Maputo, Mozambique — MININGREVIEW.COM — 23 November 2011 – Mozambique mining resources minister Esperanca Bias has soothed investor fears that the southern African country would follow the example of Zambia and Ghana by increasing royalties or taxes on mining projects.
“We are not changing the tax regime,” she said in response to questions at the Mozambique Coaltrans conference here. “This regime was approved by a specific law in 2007. If we think of a change, we would invite our partners to give their contribution or inputs,” she said, adding that there were other ways of extracting value from mining projects.
Earlier this month, newly elected Zambian president Michael Sata made good on pre-election promises by lifting royalties on mining companies to 6%, while Ghana, in its recent budget announcement, proposed lifting the corporate tax rate on miners from 25% to 35%, while a separate 10% tax on windfall profits would be introduced.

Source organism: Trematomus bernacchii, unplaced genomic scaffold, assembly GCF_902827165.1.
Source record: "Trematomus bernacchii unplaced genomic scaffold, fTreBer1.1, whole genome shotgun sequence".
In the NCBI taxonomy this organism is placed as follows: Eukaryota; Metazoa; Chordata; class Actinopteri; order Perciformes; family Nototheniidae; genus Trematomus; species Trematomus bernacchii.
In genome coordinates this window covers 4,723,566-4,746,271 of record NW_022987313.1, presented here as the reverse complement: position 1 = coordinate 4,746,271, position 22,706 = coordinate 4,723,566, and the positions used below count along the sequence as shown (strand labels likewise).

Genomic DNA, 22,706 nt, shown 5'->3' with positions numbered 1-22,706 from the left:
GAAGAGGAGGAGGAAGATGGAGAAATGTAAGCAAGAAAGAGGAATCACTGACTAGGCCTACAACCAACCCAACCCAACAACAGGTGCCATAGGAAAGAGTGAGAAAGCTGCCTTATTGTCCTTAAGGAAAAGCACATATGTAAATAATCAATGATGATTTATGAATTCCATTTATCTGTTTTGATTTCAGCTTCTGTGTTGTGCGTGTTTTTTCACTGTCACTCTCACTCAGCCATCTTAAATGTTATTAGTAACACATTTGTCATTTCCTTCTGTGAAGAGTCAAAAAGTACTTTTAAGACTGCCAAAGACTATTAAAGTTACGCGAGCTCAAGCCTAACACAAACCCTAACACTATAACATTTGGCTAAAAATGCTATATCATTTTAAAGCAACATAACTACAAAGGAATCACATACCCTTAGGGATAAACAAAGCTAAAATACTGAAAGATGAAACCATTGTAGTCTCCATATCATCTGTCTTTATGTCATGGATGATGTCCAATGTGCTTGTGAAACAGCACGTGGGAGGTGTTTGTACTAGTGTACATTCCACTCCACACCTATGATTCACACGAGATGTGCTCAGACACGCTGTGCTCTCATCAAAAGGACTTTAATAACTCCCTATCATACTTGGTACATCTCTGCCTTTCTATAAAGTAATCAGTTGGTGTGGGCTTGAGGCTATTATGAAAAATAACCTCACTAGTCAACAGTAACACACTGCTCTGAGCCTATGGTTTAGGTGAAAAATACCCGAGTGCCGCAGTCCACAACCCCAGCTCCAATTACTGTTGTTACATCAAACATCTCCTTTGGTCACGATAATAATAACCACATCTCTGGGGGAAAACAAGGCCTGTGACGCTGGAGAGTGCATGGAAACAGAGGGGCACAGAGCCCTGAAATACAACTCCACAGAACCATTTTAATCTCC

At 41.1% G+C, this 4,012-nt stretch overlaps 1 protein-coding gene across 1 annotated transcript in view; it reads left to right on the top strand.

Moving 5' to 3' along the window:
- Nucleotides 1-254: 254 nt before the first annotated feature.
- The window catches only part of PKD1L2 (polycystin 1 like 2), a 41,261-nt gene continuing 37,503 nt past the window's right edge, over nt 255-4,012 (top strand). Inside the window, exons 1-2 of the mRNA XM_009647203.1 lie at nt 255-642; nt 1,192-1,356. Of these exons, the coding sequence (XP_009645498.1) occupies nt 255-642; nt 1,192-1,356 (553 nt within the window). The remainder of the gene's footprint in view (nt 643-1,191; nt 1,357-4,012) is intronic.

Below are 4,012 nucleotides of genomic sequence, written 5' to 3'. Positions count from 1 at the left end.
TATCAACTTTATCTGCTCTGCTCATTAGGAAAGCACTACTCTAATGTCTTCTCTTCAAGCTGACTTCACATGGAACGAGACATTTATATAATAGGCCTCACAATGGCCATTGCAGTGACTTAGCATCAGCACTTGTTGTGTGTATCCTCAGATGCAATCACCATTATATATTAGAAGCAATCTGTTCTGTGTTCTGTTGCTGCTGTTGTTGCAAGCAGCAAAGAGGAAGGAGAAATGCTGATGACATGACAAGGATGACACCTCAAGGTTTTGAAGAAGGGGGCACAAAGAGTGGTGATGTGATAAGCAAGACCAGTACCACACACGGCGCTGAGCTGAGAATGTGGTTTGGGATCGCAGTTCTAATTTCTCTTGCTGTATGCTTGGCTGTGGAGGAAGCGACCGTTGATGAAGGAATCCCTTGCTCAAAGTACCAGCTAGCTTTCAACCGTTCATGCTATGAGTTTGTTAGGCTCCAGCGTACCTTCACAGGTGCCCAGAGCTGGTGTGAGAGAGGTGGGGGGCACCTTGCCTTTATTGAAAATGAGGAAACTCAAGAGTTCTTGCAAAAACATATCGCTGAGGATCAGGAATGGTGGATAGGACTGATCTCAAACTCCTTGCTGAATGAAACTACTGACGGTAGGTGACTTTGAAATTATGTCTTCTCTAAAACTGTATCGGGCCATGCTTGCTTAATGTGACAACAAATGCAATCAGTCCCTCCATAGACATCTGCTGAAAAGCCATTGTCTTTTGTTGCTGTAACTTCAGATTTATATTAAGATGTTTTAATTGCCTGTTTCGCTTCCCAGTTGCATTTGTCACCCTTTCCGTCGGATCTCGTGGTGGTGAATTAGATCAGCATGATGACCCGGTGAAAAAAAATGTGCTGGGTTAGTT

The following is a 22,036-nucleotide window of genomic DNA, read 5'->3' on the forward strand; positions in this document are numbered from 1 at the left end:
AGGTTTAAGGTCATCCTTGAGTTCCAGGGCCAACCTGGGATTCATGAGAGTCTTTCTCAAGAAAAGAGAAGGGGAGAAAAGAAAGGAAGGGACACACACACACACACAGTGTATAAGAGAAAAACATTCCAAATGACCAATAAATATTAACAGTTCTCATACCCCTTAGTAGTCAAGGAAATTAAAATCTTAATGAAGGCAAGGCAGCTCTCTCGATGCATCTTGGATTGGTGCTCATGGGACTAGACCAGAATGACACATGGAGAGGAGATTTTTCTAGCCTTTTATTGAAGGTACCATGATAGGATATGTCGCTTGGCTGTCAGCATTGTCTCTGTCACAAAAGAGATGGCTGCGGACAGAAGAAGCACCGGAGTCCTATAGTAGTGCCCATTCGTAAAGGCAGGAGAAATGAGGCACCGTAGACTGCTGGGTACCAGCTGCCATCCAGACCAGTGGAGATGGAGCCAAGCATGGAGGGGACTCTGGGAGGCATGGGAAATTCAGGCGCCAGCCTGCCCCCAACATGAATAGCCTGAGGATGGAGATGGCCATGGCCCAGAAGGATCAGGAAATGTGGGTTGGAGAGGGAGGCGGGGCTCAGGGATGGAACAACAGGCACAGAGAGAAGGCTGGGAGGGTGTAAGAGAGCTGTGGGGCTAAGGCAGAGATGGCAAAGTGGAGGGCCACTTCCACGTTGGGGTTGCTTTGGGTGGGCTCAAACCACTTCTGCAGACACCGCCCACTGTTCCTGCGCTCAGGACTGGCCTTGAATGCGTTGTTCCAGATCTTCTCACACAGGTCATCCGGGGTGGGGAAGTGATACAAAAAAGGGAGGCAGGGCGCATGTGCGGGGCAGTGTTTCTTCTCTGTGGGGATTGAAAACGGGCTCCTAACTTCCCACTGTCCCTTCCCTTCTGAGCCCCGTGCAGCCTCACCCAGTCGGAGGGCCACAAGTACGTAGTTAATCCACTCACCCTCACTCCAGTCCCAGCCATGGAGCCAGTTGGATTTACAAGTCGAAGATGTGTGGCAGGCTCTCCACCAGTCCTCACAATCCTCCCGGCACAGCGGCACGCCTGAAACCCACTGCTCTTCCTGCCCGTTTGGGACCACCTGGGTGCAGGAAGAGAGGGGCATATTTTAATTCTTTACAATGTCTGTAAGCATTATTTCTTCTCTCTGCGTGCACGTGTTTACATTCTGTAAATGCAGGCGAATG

“What we want is Mozambique to draw benefits from resources which would not be through higher taxes but through value addition “’ the creation of industries, for example, such as fuel from coal,” Bias said.
She went on to reveal that a number of mining law changes were being legislated, possibly by the year-end, including cutting the long lead times before exploration is turned into production.
Currently, it can potentially take up to 18 years from when an exploration company is presented with a licence to prospect, before minerals are actually produced. “A major objective of the legislation is to adjust the research periods. We think it is possible to reduce these time frames,” Bias said.
She added that a mining certificate would be granted exclusively to Mozambicans which would allow them to produce minerals at the same time as prospecting for them on the same licence.